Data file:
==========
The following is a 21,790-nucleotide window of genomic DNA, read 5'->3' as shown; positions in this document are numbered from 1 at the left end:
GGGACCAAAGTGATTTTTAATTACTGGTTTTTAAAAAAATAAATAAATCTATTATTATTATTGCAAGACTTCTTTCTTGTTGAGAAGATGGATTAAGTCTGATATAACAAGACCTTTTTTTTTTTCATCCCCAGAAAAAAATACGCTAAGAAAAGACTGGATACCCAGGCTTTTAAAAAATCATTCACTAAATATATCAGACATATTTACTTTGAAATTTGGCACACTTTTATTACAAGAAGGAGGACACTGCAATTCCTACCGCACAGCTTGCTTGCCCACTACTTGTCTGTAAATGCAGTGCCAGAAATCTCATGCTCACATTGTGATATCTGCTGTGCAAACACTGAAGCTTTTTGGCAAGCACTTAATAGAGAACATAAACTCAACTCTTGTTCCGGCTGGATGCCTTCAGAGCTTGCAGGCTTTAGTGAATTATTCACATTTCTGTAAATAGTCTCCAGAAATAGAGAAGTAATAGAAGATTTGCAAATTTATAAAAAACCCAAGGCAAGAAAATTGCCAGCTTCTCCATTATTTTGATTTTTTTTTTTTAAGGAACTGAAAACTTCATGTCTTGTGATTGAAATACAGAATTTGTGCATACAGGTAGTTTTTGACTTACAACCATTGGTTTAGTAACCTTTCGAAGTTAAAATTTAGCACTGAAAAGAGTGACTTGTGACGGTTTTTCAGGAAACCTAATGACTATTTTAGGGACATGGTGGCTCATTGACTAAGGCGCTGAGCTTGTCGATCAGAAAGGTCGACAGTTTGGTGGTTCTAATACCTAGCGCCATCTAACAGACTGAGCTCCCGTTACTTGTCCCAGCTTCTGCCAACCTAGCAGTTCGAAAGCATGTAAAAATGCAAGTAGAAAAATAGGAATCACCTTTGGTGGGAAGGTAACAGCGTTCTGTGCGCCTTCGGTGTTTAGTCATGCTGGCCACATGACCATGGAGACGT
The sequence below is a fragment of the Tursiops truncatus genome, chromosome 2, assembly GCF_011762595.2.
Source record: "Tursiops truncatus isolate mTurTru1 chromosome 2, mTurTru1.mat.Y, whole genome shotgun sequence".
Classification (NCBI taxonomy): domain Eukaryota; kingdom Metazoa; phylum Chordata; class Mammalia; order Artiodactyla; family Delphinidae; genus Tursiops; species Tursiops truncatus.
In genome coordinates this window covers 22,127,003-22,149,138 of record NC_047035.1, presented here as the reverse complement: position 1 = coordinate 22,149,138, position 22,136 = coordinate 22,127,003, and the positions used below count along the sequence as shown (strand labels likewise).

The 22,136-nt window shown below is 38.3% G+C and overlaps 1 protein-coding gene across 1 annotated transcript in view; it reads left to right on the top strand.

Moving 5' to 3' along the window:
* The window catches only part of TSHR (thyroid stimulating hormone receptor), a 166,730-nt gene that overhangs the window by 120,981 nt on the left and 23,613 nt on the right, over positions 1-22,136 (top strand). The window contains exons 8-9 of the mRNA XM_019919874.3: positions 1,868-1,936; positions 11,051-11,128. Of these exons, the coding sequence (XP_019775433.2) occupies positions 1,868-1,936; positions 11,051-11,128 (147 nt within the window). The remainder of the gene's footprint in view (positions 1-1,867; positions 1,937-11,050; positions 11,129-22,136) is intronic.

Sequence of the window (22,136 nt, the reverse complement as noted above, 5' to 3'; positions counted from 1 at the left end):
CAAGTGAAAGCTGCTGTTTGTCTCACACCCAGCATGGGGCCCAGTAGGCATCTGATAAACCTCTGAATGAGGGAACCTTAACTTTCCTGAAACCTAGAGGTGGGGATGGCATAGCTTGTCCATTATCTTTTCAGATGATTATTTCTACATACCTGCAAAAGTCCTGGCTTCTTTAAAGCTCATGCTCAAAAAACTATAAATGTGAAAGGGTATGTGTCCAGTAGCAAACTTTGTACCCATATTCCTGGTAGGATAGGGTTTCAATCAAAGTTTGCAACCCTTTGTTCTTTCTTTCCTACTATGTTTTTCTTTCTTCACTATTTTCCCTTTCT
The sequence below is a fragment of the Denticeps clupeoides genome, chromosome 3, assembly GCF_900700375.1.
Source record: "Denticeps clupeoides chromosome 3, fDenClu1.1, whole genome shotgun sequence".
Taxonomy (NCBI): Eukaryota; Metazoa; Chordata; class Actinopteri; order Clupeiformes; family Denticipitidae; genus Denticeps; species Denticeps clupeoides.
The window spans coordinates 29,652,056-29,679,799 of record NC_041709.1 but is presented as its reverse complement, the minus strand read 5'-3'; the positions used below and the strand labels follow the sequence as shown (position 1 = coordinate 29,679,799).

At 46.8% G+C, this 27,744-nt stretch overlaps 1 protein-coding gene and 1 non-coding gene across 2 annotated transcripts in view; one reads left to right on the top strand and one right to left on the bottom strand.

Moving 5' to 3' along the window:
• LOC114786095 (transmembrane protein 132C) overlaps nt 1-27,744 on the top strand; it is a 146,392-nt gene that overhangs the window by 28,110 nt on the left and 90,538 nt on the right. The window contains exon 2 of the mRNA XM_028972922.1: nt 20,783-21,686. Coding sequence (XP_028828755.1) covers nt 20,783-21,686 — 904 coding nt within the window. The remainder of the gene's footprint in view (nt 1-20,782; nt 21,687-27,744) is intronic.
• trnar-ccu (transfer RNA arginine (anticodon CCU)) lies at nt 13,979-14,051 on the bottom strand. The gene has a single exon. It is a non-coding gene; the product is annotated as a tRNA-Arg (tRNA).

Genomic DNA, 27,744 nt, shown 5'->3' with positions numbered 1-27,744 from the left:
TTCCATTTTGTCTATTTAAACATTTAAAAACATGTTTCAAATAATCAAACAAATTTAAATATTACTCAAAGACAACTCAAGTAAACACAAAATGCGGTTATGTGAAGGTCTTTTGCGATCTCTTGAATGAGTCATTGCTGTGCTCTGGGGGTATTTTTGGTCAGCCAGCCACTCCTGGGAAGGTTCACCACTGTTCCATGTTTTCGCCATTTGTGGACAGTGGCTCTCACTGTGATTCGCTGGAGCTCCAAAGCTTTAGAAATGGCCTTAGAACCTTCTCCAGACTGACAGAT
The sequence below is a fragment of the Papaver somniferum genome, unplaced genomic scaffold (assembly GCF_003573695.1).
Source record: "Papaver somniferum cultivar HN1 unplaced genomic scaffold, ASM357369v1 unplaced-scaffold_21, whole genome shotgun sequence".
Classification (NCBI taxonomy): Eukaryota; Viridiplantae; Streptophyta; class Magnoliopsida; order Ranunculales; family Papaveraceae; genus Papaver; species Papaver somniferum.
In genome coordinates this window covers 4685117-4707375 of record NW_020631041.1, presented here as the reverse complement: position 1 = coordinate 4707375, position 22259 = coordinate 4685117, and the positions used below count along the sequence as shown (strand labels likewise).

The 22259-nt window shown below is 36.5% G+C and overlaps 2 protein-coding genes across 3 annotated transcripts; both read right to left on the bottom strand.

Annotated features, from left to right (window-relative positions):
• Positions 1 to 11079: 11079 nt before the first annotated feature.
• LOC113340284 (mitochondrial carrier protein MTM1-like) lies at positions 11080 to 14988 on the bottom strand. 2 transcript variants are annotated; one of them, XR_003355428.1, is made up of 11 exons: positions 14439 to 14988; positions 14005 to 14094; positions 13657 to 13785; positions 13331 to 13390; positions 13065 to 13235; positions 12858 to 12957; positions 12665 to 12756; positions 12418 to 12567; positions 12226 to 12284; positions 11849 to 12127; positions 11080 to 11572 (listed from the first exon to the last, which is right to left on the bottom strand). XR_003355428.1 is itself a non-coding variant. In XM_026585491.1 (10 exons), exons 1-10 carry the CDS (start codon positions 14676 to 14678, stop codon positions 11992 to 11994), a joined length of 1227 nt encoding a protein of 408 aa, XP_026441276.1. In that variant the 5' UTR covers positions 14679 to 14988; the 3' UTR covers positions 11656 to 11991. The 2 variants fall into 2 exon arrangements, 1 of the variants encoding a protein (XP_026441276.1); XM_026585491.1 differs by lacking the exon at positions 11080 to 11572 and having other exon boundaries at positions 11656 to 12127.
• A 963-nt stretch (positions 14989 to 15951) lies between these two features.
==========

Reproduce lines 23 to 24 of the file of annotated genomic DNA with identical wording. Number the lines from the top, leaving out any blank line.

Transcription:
Source record: "Papaver somniferum cultivar HN1 unplaced genomic scaffold, ASM357369v1 unplaced-scaffold_21, whole genome shotgun sequence".
Classification (NCBI taxonomy): Eukaryota; Viridiplantae; Streptophyta; class Magnoliopsida; order Ranunculales; family Papaveraceae; genus Papaver; species Papaver somniferum.